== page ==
Wrap 1/4 cup portions of filling in the cabbage leaves and place in the baking dish. Cut away thick center portion of leaves, if needed. For this recipe, I used a large baking dish (9″ x 13″) that was 2 1/2″ deep. The recipe makes a large batch and the cabbage rolls should be covered with covered with water. A lasagna baking pan worked well.
Mix the sauce ingredients together. The sweet and sour sauce uses citric acid for the sour component. I’d never used this ingredient; but found a food grade powdered form in a small container at a grocery store. Vinegar or lemon juice can be substituted for the citric acid if needed. Aunt Gay says that if you don’t want such a sweet sauce; then cut down on the sugar but keep it balanced with the citric acid.
Citric acid is a weak acid and has a variety of commercial and food uses. The acid is found naturally in fruits such as lemons and oranges. It is used in canning and preserving vegetables and fruits, home brewing, often is added to fruit juices and is used in making sour candy.
Cover the stuffed cabbage leaves with the sauce; add water to cover the rolls and bake in a 325 degree oven. Aunt Gay says you really can’t overcook this recipe and often the stuffed cabbage leaves taste better the next day. This cabbage recipe doesn’t last long at our house!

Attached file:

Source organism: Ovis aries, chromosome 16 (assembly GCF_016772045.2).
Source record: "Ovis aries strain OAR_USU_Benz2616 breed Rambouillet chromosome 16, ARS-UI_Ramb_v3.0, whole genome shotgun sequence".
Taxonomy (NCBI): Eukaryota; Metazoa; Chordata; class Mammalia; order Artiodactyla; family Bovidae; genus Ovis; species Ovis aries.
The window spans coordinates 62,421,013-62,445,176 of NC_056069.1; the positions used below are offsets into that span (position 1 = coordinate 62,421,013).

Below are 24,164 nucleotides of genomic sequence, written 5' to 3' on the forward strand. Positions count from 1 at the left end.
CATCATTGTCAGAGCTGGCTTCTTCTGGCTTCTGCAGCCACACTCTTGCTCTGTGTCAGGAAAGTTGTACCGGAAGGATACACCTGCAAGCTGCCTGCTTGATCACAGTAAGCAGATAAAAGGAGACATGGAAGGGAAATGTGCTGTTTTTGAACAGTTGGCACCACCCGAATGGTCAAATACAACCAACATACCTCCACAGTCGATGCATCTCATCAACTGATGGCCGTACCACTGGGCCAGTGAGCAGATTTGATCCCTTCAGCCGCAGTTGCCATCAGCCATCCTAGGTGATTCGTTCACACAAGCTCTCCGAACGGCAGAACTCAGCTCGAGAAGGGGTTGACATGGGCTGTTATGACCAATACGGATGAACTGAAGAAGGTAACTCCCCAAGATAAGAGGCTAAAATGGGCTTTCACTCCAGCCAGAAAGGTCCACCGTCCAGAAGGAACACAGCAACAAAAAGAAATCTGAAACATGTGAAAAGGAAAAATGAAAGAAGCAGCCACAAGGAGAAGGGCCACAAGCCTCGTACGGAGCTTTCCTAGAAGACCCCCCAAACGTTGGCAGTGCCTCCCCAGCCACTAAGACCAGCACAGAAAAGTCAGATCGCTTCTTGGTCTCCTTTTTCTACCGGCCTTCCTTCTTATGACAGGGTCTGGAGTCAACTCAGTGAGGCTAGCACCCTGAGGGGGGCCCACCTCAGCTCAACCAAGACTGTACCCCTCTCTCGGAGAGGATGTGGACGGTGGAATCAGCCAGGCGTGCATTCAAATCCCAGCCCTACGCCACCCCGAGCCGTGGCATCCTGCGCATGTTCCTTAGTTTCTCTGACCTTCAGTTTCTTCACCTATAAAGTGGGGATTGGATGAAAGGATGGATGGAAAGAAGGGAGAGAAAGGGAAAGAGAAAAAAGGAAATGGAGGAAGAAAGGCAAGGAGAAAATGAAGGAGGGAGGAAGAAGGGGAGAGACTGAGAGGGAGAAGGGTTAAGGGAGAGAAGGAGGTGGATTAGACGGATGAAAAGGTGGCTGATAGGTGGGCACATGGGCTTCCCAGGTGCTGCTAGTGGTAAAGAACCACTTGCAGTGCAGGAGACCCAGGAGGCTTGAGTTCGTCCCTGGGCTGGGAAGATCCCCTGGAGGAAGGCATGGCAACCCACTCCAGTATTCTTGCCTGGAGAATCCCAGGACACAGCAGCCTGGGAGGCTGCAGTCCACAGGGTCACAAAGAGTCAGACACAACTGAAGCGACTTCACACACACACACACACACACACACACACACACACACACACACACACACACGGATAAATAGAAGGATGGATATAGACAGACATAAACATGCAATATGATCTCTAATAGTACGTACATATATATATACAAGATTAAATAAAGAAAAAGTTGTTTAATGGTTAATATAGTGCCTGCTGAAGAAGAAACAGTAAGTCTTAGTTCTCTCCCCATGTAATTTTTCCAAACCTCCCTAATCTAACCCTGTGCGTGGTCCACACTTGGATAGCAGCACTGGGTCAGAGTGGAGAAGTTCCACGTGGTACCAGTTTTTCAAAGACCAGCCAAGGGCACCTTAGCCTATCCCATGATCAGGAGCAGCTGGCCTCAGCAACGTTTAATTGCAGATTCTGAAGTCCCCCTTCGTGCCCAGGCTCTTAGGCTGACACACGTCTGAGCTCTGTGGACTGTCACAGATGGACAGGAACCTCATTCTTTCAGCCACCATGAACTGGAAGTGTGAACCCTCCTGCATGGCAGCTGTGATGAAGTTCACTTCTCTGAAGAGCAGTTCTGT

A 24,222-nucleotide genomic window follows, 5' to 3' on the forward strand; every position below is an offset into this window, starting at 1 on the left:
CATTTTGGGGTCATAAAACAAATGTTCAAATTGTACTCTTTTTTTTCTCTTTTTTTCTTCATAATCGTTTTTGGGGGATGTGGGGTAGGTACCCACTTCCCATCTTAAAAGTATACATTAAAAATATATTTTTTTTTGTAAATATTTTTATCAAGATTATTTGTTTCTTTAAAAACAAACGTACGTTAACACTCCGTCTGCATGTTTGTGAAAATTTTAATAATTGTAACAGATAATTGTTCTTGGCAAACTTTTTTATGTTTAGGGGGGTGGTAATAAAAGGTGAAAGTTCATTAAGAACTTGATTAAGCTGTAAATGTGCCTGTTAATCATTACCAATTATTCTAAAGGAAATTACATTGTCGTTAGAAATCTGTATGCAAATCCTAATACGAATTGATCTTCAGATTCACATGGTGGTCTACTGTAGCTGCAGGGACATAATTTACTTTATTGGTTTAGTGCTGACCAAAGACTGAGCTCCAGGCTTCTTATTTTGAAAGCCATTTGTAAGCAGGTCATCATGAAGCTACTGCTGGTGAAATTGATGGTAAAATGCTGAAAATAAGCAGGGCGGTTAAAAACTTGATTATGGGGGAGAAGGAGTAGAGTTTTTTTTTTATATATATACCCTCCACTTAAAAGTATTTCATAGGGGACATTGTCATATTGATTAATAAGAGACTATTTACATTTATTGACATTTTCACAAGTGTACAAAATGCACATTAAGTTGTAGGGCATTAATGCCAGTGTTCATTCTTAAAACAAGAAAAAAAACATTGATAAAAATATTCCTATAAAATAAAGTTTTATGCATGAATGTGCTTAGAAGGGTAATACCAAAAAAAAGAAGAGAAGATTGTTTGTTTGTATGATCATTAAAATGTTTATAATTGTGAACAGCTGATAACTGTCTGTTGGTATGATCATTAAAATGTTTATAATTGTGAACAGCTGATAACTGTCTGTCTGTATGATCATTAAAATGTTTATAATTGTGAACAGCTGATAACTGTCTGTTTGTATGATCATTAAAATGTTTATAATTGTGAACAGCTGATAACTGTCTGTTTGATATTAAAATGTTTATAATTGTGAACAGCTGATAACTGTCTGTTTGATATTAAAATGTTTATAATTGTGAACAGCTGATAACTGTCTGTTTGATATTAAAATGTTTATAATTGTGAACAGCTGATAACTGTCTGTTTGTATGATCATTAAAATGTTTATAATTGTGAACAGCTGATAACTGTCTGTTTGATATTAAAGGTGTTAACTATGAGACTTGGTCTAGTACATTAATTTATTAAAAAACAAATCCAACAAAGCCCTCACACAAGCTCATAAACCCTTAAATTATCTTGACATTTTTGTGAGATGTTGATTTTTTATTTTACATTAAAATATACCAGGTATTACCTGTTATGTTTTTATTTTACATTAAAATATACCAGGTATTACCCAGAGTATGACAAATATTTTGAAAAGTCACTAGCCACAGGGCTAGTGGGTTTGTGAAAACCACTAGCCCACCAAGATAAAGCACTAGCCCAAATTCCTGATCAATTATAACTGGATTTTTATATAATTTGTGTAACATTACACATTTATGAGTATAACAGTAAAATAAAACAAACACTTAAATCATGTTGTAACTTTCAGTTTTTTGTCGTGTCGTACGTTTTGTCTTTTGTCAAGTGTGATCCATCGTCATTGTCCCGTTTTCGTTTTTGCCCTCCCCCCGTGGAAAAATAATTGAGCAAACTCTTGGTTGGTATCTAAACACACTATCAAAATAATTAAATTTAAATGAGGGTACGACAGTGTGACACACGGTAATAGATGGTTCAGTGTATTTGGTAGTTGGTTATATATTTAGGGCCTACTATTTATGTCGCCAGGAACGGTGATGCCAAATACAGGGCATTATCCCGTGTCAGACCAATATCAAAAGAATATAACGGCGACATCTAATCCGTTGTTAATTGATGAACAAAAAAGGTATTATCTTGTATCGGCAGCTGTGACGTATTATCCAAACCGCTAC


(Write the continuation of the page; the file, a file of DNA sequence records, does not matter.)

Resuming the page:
Aunt Gay's Stuffed Cabbage
Ingredients for cabbage and ground beef stuffing:
- 1 very head large cabbage (you will need 16 leaves)
- 1 1/2 lb ground beef (not too lean)
- 1/3 green bell pepper, diced
- 1/3 whole onion, chopped
- 2 Tbsp uncooked rice
- 1 1/2 Tbsp flour
- 1 Tbsp Worcestershire sauce
- 1/2 tsp salt
- black pepper to taste
Ingredients for sweet and sour sauce:
- 16 oz can tomato sauce
- 2/3 cup sugar
- 2 tsp citric acid*
- 1/8 tsp black pepper
Method and Steps:
- Preheat oven to 325 degrees. Lightly oil large, deep baking dish (9″ x 13″ x 2 1/2″) and set aside.
- Mix all the ingredients for the ground beef stuffing (except the cabbage) and set aside.
- Bring a large pot of water to boil on the stove. Cut away as much of the core of the cabbage as possible, loosening the outer leaves as you go. Continue to cut stem as you go along until you have enough whole leaves. You will need 16 leaves.
- Drop the leaves in boiling water and cook just a few minutes until the leaves are limp enough to roll, but not soft. Cut out some of the thickness of the outer leaves if needed.
- Wrap individual portions of filling (about 1/4 cup) in softened cabbage leaves.
- Chop remaining cabbage and place in the bottom of a baking dish. Place cabbage rolls on top of the chopped cabbage.
- Mix the sweet and sauce ingredients together in medium bowl (tomato sauce, sugar, citric acid and black pepper).
- Pour the sauce over the cabbage rolls; add enough water so the rolls are covered with the liquid.
- Cover tightly (I use aluminum foil) and bake at 325 degrees for 1 hour and 45 minutes. Baste the cabbage rolls a couple of times and uncover during the last 20 minutes.
*Vinegar or lemon juice can be substituted for the citric acid. You almost need to use the minimum amount and taste, adding whatever flavor is needed.
You really can’t overcook the cabbage rolls and they are often better the next day.
Boiled cabbage is the traditional way to serve cabbage on New Year and I have learned to like it prepared this way. But stuffed cabbage is delicious, too. Have a healthy and safe 2016!